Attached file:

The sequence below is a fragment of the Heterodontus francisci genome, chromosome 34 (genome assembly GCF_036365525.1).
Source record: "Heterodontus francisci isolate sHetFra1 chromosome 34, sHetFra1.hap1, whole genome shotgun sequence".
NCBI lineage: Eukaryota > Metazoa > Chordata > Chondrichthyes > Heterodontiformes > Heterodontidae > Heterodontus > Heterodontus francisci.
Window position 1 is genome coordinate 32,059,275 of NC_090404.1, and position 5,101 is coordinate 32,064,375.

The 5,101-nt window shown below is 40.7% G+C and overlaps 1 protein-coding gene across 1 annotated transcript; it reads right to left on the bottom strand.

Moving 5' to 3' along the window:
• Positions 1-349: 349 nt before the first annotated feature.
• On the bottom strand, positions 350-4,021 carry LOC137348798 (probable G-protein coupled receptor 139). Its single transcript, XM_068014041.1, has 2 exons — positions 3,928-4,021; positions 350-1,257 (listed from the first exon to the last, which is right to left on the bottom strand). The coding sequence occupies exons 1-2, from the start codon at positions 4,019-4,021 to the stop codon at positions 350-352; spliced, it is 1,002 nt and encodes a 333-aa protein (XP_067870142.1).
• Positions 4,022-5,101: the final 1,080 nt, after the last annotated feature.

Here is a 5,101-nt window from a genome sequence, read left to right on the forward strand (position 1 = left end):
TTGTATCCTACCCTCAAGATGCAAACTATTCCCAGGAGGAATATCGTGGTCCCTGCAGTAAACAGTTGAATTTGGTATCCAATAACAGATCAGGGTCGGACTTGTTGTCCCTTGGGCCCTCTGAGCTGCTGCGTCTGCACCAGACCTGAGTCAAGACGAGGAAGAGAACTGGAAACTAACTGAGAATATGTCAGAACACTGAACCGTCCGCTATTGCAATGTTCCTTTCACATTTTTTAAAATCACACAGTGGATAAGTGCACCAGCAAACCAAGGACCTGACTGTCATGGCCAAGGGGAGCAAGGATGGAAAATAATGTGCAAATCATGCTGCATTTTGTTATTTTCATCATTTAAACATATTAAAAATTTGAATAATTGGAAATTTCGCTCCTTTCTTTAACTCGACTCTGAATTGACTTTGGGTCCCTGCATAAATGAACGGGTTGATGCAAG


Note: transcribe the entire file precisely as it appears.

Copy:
The sequence below is a fragment of the Heterodontus francisci genome, chromosome 34 (genome assembly GCF_036365525.1).
Source record: "Heterodontus francisci isolate sHetFra1 chromosome 34, sHetFra1.hap1, whole genome shotgun sequence".
NCBI lineage: Eukaryota > Metazoa > Chordata > Chondrichthyes > Heterodontiformes > Heterodontidae > Heterodontus > Heterodontus francisci.
Window position 1 is genome coordinate 32,059,275 of NC_090404.1, and position 5,101 is coordinate 32,064,375.

The 5,101-nt window shown below is 40.7% G+C and overlaps 1 protein-coding gene across 1 annotated transcript; it reads right to left on the bottom strand.

Moving 5' to 3' along the window:
• Positions 1-349: 349 nt before the first annotated feature.
• On the bottom strand, positions 350-4,021 carry LOC137348798 (probable G-protein coupled receptor 139). Its single transcript, XM_068014041.1, has 2 exons — positions 3,928-4,021; positions 350-1,257 (listed from the first exon to the last, which is right to left on the bottom strand). The coding sequence occupies exons 1-2, from the start codon at positions 4,019-4,021 to the stop codon at positions 350-352; spliced, it is 1,002 nt and encodes a 333-aa protein (XP_067870142.1).
• Positions 4,022-5,101: the final 1,080 nt, after the last annotated feature.

Here is a 5,101-nt window from a genome sequence, read left to right on the forward strand (position 1 = left end):
TTGTATCCTACCCTCAAGATGCAAACTATTCCCAGGAGGAATATCGTGGTCCCTGCAGTAAACAGTTGAATTTGGTATCCAATAACAGATCAGGGTCGGACTTGTTGTCCCTTGGGCCCTCTGAGCTGCTGCGTCTGCACCAGACCTGAGTCAAGACGAGGAAGAGAACTGGAAACTAACTGAGAATATGTCAGAACACTGAACCGTCCGCTATTGCAATGTTCCTTTCACATTTTTTAAAATCACACAGTGGATAAGTGCACCAGCAAACCAAGGACCTGACTGTCATGGCCAAGGGGAGCAAGGATGGAAAATAATGTGCAAATCATGCTGCATTTTGTTATTTTCATCATTTAAACATATTAAAAATTTGAATAATTGGAAATTTCGCTCCTTTCTTTAACTCGACTCTGAATTGACTTTGGGTCCCTGCATAAATGAACGGGTTGATGCAAG